Employers’ responsibilities towards their staff, the business, and its clients or customers, will remain the same regardless of where employees work from. Therefore, policies and practices on health and safety, data protection and confidentiality – including cyber security – should be considered and amended where needed. Expenses policies may also need to be revised to reflect the fact that office supplies are being bought by workers themselves. Employer contributions to heating, lighting, broadband and telephone costs should also be considered.
The employer also has the same duty of care for staff during the time work is being undertaken, so it is vital that they are provided with the right equipment, technology, furniture and support to complete their work in a safe and comfortable manner.
There is also the matter of efficient management of staff working remotely. Some employees might suffer from a feeling of isolation from work colleagues and neglect by their managers when working from home full-time. This could lead them to struggle with their workload, underperform, and potentially suffer from work-related mental health issues. Best practice policies and a determined effort to devise a new kind of work culture are also advised to avoid such issues.
A return to the office
What if the decision has been made to return all staff to the office and some are unhappy about it? Can employers force staff to come back into the office?
Any employee with at least 26-weeks continuous service has the right to request flexible working. By law, employers must consider and respond to a flexible working request, and though there are certain circumstances in which such a request could be refused, these are limited to specific business reasons.
Any flexible working request, or a request for continuation of homeworking, must be looked at in the context of the organisation’s recent experience of extended homeworking, as well as that of the wider workforce.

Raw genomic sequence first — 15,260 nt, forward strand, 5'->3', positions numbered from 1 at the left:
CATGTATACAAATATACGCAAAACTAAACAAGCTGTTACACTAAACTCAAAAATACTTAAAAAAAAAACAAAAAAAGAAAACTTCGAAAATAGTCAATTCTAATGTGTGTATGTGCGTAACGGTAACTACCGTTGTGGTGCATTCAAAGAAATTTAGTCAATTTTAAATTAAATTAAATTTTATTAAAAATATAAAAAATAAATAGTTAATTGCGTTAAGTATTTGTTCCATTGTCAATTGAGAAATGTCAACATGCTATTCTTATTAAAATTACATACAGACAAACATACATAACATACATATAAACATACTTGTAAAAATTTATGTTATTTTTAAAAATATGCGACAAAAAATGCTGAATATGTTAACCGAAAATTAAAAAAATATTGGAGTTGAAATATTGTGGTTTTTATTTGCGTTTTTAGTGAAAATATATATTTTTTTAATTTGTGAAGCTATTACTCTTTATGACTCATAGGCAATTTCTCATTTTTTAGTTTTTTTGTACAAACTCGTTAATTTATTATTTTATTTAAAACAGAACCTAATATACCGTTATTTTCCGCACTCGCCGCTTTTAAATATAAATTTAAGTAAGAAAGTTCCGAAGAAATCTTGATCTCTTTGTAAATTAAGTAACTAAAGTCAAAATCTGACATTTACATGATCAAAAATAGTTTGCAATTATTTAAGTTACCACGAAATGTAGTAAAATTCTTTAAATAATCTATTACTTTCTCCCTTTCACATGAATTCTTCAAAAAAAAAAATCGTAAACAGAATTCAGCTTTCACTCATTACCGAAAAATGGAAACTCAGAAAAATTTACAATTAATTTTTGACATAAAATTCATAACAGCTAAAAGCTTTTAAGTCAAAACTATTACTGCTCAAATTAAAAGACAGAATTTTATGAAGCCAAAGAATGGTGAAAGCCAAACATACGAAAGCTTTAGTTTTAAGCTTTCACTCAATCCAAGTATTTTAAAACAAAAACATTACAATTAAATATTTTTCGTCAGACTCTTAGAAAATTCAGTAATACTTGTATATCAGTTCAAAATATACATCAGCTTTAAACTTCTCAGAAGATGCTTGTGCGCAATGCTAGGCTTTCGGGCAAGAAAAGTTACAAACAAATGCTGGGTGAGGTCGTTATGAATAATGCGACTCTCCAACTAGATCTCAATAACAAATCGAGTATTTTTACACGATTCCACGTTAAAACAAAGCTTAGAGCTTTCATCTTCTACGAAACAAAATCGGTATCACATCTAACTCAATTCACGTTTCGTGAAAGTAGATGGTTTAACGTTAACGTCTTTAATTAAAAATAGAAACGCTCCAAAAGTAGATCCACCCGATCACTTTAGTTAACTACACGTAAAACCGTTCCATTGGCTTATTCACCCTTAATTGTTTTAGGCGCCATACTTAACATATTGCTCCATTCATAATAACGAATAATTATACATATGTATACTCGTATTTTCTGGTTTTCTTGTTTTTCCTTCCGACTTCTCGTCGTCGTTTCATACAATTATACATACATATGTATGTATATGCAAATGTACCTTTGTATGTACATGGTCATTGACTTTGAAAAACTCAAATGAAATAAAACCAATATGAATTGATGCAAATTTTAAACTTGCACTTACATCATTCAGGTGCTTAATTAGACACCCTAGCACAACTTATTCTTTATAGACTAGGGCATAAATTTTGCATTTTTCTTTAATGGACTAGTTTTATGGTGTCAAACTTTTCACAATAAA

Due to the events of 2020/2021, it may well be more difficult for employers to defend tribunal claims arising from refusals of such requests. Especially as, in many cases, it has been proven that with the right systems in place, homeworking is not just viable but indeed very successful and productive.
As a result, it is likely that working from home is something that will remain despite the lifting of other Covid related restrictions.
According to a survey from Enterprise Technology Research (ETR), the percentage of workers permanently working from home is expected to double in 2021.
ETR surveyed 1,200 chief information officers from around the world across different industries. Of those interviewed for the survey, 48.6% reported that productivity has improved since workers began working remotely, with only 28.7% of respondents indicating a decline in productivity and the remainder reporting no noticeable change.
As the UK appears to be emerging from lockdown and trying to live in a manner more reminiscent of pre-pandemic days, homeworking looks set to be one thing that will remain. As such, employers and employees will have to deal with a world in which homeworking is far more prevalent. This means that if organisations haven’t already begun to do so they must think more carefully about the implications of homeworking and any policy changes that need to be put in place to cover this practice.